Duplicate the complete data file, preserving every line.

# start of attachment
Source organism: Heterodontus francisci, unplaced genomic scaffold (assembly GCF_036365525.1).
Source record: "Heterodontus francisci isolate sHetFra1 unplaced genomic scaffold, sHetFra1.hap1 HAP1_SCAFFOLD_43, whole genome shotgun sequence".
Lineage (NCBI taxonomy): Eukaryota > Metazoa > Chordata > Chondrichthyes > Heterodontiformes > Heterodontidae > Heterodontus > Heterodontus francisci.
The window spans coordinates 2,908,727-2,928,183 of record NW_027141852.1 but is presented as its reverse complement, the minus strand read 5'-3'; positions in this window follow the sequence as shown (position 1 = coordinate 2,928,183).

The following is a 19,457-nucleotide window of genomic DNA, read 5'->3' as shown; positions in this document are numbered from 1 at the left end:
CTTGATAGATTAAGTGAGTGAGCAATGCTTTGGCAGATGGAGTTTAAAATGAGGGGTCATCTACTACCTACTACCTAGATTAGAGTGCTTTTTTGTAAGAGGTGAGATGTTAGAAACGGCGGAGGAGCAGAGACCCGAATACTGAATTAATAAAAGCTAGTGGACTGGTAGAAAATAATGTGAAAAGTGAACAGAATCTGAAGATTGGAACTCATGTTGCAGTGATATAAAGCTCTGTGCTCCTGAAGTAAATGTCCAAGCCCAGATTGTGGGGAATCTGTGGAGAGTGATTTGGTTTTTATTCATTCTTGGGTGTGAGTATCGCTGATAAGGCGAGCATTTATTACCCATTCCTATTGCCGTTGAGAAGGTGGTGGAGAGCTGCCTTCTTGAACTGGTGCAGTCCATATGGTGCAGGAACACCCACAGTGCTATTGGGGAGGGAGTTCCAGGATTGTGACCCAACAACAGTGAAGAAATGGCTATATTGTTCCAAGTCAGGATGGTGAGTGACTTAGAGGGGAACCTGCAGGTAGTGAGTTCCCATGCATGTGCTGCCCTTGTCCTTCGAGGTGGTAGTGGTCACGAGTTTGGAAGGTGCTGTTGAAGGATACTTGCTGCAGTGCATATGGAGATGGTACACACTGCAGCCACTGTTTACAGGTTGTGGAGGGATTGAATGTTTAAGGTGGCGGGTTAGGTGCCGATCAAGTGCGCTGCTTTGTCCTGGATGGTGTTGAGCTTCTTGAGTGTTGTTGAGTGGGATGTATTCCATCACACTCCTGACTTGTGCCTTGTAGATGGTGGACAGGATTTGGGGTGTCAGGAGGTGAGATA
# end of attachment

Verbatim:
Source organism: Heterodontus francisci, unplaced genomic scaffold (assembly GCF_036365525.1).
Source record: "Heterodontus francisci isolate sHetFra1 unplaced genomic scaffold, sHetFra1.hap1 HAP1_SCAFFOLD_43, whole genome shotgun sequence".
Lineage (NCBI taxonomy): Eukaryota > Metazoa > Chordata > Chondrichthyes > Heterodontiformes > Heterodontidae > Heterodontus > Heterodontus francisci.
The window spans coordinates 2,908,727-2,928,183 of record NW_027141852.1 but is presented as its reverse complement, the minus strand read 5'-3'; positions in this window follow the sequence as shown (position 1 = coordinate 2,928,183).

The following is a 19,457-nucleotide window of genomic DNA, read 5'->3' as shown; positions in this document are numbered from 1 at the left end:
CTTGATAGATTAAGTGAGTGAGCAATGCTTTGGCAGATGGAGTTTAAAATGAGGGGTCATCTACTACCTACTACCTAGATTAGAGTGCTTTTTTGTAAGAGGTGAGATGTTAGAAACGGCGGAGGAGCAGAGACCCGAATACTGAATTAATAAAAGCTAGTGGACTGGTAGAAAATAATGTGAAAAGTGAACAGAATCTGAAGATTGGAACTCATGTTGCAGTGATATAAAGCTCTGTGCTCCTGAAGTAAATGTCCAAGCCCAGATTGTGGGGAATCTGTGGAGAGTGATTTGGTTTTTATTCATTCTTGGGTGTGAGTATCGCTGATAAGGCGAGCATTTATTACCCATTCCTATTGCCGTTGAGAAGGTGGTGGAGAGCTGCCTTCTTGAACTGGTGCAGTCCATATGGTGCAGGAACACCCACAGTGCTATTGGGGAGGGAGTTCCAGGATTGTGACCCAACAACAGTGAAGAAATGGCTATATTGTTCCAAGTCAGGATGGTGAGTGACTTAGAGGGGAACCTGCAGGTAGTGAGTTCCCATGCATGTGCTGCCCTTGTCCTTCGAGGTGGTAGTGGTCACGAGTTTGGAAGGTGCTGTTGAAGGATACTTGCTGCAGTGCATATGGAGATGGTACACACTGCAGCCACTGTTTACAGGTTGTGGAGGGATTGAATGTTTAAGGTGGCGGGTTAGGTGCCGATCAAGTGCGCTGCTTTGTCCTGGATGGTGTTGAGCTTCTTGAGTGTTGTTGAGTGGGATGTATTCCATCACACTCCTGACTTGTGCCTTGTAGATGGTGGACAGGATTTGGGGTGTCAGGAGGTGAGATA